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1 story
by Stella Lei

Stella Lei is a teen writer from Pennsylvania whose work appears in Four Way Review, Okay Donkey Magazine, X-R-A-Y, and elsewhere. Her writing has been nominated for Best of the Net and the Pushcart Prize, as well as selected for the Wigleaf Top 50 longlist. Her debut prose chapbook, Inheritances of Hunger, is forthcoming from River Glass Books for 2022. She is an editor in chief for The Augment Review, she has two cats, and she tweets @stellalei04. You can find more of her work at


One of the first books I remember was 1000 Fun and Unbelievable Facts—an oversized affair whose letters lurched off its cover, primed to spill into my doughy palms. Jessica and I spent afternoons tracing the headings with milk-soft fingers, sounding out four-syllable words, peering at every photograph and cartoon diagram like there were secrets between the dots of ink. Moths lack stomachs, and thus mostly drink liquids like nectar. An African elephant only has four teeth. Goldfish may eat each other when under stress. This was printed in a speech bubble adorning an image of a goldfish, its eyes glassed over, mouth slightly open. How morbid, we said of the book designers, to make an animal admit to its own crime.


* * *

Now, my mother and I bury Jessica on the riverbank. We should have done it on Sunday, right after we killed her, but it was 10 p.m. and neither of us trust the dark, so we covered her with a towel, left our clothes to soak in cold water, and went to sleep instead.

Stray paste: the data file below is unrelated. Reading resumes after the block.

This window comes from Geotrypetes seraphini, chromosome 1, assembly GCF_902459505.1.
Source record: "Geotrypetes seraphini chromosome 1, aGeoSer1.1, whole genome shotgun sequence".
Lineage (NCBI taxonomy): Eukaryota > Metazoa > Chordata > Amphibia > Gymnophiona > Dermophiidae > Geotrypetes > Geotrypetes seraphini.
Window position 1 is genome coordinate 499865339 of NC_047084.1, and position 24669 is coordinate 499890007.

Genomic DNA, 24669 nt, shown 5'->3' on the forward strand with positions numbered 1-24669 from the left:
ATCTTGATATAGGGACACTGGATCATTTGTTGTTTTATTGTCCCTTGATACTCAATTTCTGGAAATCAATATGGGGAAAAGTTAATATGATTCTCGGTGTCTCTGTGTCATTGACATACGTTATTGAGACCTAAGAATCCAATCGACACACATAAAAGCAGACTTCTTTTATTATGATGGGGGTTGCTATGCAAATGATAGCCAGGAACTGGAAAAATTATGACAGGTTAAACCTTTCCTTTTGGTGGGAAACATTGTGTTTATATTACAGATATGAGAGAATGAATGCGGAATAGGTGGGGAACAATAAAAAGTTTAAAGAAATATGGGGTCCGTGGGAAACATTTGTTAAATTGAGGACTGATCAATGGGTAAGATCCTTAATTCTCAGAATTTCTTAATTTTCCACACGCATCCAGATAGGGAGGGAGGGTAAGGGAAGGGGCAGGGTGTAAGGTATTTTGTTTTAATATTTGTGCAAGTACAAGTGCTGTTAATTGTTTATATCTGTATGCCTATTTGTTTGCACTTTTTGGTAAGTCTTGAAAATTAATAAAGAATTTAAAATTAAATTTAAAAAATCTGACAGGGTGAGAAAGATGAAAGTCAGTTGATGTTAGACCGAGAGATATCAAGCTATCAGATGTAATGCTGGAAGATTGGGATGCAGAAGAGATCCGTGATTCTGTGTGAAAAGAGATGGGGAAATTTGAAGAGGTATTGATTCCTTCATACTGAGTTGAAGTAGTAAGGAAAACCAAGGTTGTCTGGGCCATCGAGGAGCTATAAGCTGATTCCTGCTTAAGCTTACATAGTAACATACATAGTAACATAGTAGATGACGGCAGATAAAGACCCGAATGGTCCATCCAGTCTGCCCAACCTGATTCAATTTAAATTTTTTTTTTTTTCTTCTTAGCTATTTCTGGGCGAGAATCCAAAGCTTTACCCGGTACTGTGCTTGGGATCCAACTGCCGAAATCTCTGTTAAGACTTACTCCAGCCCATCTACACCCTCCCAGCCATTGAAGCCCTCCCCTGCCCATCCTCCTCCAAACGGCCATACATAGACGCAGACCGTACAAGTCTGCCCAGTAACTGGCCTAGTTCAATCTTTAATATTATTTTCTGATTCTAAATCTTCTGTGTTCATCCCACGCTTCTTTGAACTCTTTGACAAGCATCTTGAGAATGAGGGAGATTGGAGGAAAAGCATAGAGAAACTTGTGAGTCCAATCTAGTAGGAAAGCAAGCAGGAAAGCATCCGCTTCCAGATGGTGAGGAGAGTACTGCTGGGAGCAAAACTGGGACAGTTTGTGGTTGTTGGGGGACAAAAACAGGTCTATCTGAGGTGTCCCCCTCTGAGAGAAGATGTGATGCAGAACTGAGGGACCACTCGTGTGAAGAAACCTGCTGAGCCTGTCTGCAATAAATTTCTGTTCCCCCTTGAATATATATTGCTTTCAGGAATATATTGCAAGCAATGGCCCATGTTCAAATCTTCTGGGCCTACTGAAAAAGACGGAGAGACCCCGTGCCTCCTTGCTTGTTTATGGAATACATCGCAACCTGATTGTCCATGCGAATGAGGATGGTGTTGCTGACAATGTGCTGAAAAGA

Originally, my mother suggested floating her down the river behind our house for the fish to eat, but I thought that was disrespectful as fuck, and we were family, Jesus Christ. She was your child. The least we can do is bury her.

So we haul her body into the mist-drenched morning and shovel the bank until we can roll her in, the August sky so airless it sucks away all sound—an endless vacuum of blue.

When we killed her, my mother said that really, she had stopped being Jessica long ago, and besides, it’s not murder if the victim isn’t technically alive, and I almost told her that morality shouldn’t hinge on technicalities, but she would have ignored me and made that face where her mouth withers and her eyes pinch into slits, so I stayed quiet.

Now, I drag Jessica by her clammy hands, legs streaking through the mud. Her mouth is frozen open in a gash, and I imagine her hunger accumulating behind her teeth, exploding between her lips and leaving her behind. Collateral damage. The back of my throat burns.

I lay her in the hole and pick up the shovel, hands raw on its handle. Jessica stares up at me, eyes blank, blood a black crust on her shirt. We were always identical. The same widow’s peak and gently sloping nose, twin sets of braids brushing our backs. Jessica-and-Jennifer: even our names each other’s reflection. When we were little, we dressed the same and tried to confuse our mother, exchanging identities between our half-formed hands. In the end, she stopped calling us by name and directed her words to whoever was in the room. You, help me wash the dishes. You, take your shoes off before entering the house.

I pour dirt over Jessica’s face first.


* * *

My friends say it’s possession. People online say it’s a rot from the inside, decaying you until you crave flesh to fill the emptiness left behind. I say it’s creepy as hell, and it doesn’t matter anyway. This is what matters: Jessica’s body buckled into itself as she wasted away organs-first, emaciated throat swallowing her pulse, mouth opening and closing in a breathless gasp. Jessica ate half our goldfish and spit their bones outside my bedroom door so I saw them when I woke. Jessica reached for my arm across the dinner table and tried to take a bite.